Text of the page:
Europe may be in an economic funk, but you wouldn’t know it from the job placement statistics being reported by top MBA programs on the continent. Big shifts in job preferences among graduates are shielding most MBAs from the worst of the doom and gloom.
The top European business schools—even those located in countries like Spain, where the unemployment rate hovers around 26 percent—are reporting high placement numbers for recent MBA grads, with starting salaries and bonuses in line with what their peers at U.S. schools are commanding. And the jobs aren’t all located outside Europe. In fact, three out of five grads are choosing to stay on the continent post-MBA. How are the schools helping their students find success on the job front? By taking a page out of the investing textbook and urging them to diversify.
Ten years ago there were three industries that the majority of grads from European MBA programs targeted: finance, consulting, and marketing, according to student-reported data collected by Bloomberg Businessweek. Twenty-three percent went into finance, 23 percent into consulting, and 19 percent into marketing.
Today, grads are eyeing a much wider variety of industries upon earning their degrees. Consulting remains popular, with nearly a third of European MBA grads going into the industry, but after that, there isn’t a clear favorite. Fifteen percent of the class of 2012 headed into marketing, 15 percent into finance, 10 percent into operations, and another 10 percent into entrepreneurship, an area where interest has nearly doubled in the past decade.
Even London Business School, traditionally a direct pipeline to the banking and consulting industries, is experiencing the shift. At LBS, 2012 marked the first time the corporate sector was the most popular destination for an MBA graduating class. And it doesn’t appear to be an anomaly: More than half of the LBS MBA class of 2013 held internships in the corporate sector in 2012.
“Students are looking for different jobs now,” says Helga Kirchner, director of career services at ESADE in Spain, where 92 percent of the class of 2012 had secured a job three months after graduation, the same number as the year before. “They have a more global, entrepreneurial mind-set, and more are looking for new, smaller companies, not just the big names.”
Five years ago, ESADE reported that only 5 percent of grads targeted the tech sector. Today, jobs at companies such as Amazon and Google are as popular as consulting positions. “The technology area is one that these students understand and have a connection to,” Kirchner says. Additionally, the percentage of students going into health care (13 percent) is larger than that of students going into finance (12 percent) at the Spanish B-school.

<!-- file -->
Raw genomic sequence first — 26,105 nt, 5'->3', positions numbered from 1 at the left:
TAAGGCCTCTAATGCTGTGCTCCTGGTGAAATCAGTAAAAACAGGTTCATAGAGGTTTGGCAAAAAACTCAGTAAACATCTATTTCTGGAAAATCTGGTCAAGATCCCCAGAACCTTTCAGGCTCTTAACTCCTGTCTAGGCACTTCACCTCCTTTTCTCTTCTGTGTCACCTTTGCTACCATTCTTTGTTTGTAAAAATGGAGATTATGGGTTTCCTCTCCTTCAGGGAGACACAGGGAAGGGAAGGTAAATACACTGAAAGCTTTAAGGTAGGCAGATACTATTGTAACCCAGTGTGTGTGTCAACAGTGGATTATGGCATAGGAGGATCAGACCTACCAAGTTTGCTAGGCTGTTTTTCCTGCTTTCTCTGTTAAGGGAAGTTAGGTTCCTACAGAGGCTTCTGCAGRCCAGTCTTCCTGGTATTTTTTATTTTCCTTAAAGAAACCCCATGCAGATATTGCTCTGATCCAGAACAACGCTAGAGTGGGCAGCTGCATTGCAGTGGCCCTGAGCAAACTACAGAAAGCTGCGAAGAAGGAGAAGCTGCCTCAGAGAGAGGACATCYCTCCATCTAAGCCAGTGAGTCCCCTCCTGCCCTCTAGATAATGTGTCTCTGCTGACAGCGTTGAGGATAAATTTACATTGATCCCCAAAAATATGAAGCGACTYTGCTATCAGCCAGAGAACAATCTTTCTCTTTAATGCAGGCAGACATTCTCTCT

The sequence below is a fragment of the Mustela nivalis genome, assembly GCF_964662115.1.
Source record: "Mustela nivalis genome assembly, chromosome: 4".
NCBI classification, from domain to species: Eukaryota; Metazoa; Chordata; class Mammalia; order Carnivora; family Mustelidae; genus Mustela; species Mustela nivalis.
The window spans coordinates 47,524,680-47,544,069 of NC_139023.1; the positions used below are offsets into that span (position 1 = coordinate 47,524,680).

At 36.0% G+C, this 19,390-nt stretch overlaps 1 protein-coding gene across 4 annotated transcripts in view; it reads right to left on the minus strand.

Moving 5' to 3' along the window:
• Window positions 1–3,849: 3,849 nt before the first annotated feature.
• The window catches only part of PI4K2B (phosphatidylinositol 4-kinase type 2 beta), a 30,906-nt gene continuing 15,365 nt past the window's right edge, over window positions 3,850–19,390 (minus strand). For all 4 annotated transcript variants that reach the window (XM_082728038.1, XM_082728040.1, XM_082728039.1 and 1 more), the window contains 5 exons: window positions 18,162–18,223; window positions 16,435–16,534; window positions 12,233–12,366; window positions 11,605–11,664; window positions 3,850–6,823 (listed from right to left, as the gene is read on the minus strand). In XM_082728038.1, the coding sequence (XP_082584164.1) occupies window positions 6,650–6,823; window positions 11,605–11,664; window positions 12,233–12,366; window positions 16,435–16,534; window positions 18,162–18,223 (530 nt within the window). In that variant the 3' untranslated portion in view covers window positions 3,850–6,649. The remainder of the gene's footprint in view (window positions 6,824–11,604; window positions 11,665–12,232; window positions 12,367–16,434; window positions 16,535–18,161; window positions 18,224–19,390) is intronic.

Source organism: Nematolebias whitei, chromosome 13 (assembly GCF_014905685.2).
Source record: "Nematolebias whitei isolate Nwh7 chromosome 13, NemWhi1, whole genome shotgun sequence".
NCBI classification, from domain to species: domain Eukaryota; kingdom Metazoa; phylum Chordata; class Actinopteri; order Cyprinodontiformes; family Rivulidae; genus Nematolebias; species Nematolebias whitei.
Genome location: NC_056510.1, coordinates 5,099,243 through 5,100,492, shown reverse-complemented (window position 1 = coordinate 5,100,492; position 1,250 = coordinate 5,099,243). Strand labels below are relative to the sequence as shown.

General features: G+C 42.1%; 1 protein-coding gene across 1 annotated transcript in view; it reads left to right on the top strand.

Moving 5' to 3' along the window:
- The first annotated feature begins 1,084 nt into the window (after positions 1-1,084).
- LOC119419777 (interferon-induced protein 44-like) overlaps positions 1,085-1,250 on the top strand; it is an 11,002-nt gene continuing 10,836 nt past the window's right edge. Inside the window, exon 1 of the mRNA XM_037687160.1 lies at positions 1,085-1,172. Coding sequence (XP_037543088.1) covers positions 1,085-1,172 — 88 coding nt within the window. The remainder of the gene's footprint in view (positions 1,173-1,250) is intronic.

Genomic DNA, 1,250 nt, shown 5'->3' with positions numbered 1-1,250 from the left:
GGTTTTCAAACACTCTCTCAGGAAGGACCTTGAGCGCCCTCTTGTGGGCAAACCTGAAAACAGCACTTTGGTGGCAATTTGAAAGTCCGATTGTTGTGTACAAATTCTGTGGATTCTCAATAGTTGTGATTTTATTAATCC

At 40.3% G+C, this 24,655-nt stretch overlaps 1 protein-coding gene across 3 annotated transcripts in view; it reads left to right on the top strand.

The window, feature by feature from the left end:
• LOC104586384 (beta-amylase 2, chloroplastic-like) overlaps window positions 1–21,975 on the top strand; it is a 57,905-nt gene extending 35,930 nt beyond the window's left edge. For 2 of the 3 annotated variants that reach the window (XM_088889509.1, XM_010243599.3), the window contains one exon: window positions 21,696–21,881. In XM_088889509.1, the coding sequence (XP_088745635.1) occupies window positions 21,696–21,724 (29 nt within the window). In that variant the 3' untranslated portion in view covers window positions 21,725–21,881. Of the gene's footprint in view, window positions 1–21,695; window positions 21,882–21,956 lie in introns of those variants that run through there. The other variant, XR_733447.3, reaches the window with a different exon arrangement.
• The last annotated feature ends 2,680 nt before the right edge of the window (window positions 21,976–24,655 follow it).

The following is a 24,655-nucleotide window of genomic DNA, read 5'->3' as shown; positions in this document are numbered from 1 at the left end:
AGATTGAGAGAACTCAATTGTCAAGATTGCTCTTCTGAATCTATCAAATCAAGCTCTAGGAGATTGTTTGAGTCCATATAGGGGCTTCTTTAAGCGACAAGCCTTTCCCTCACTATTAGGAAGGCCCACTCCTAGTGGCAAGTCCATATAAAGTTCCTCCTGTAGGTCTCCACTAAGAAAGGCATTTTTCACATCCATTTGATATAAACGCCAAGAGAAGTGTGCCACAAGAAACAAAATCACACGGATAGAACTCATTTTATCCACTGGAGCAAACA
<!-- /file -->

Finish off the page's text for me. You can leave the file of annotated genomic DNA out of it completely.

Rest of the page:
Due in part to this growing diversity of interests from students, ESADE is working to increase the pool of European companies that MBAs have access to by tackling language barriers. “If a company requires a prospective hire to speak the language of the country, students can be very restricted on which countries they can work in,” Kirchner says. So her team has undertaken a new development strategy to identify companies that are open to hiring students who don’t necessarily speak the national language. And it’s paying dividends. A recent Japanese student who doesn’t speak German, for instance, was able to find a job at Red Bull in Salzburg, Austria. A student who hails from Latin America found work with Deutsche Telekom in Berlin, though she doesn’t speak German.
Elsewhere, at INSEAD in Fontainebleau, France, career services director Mary Carey has seen a sharp rise in MBAs interested in positions that will make a social impact. “They want to feel like they’re making a difference,” she says. “Five years ago you wouldn’t have heard that.” The benefit of this new mind-set, Carey says, is that it’s pushing students toward sectors that weren’t as popular in the past. “It’s increased the interest in corporate-sector roles, as more corporations are looking to add sustainability or social impact facets to their business,” she says.
European MBA grads have also become more open to accepting a job in a nontraditional locale. Claire Lecoq, director of marketing, admissions, and career services at IMD in Lausanne, Switzerland, has observed an increasing number of students looking to Africa to work post-MBA during the past year or so. And at INSEAD, the Middle East has become a popular destination. Carey says about 65 members of the MBA class of 2012 accepted positions in the region, specifically to Dubai, and mostly for consulting roles. “That’s where the needs are,” she says.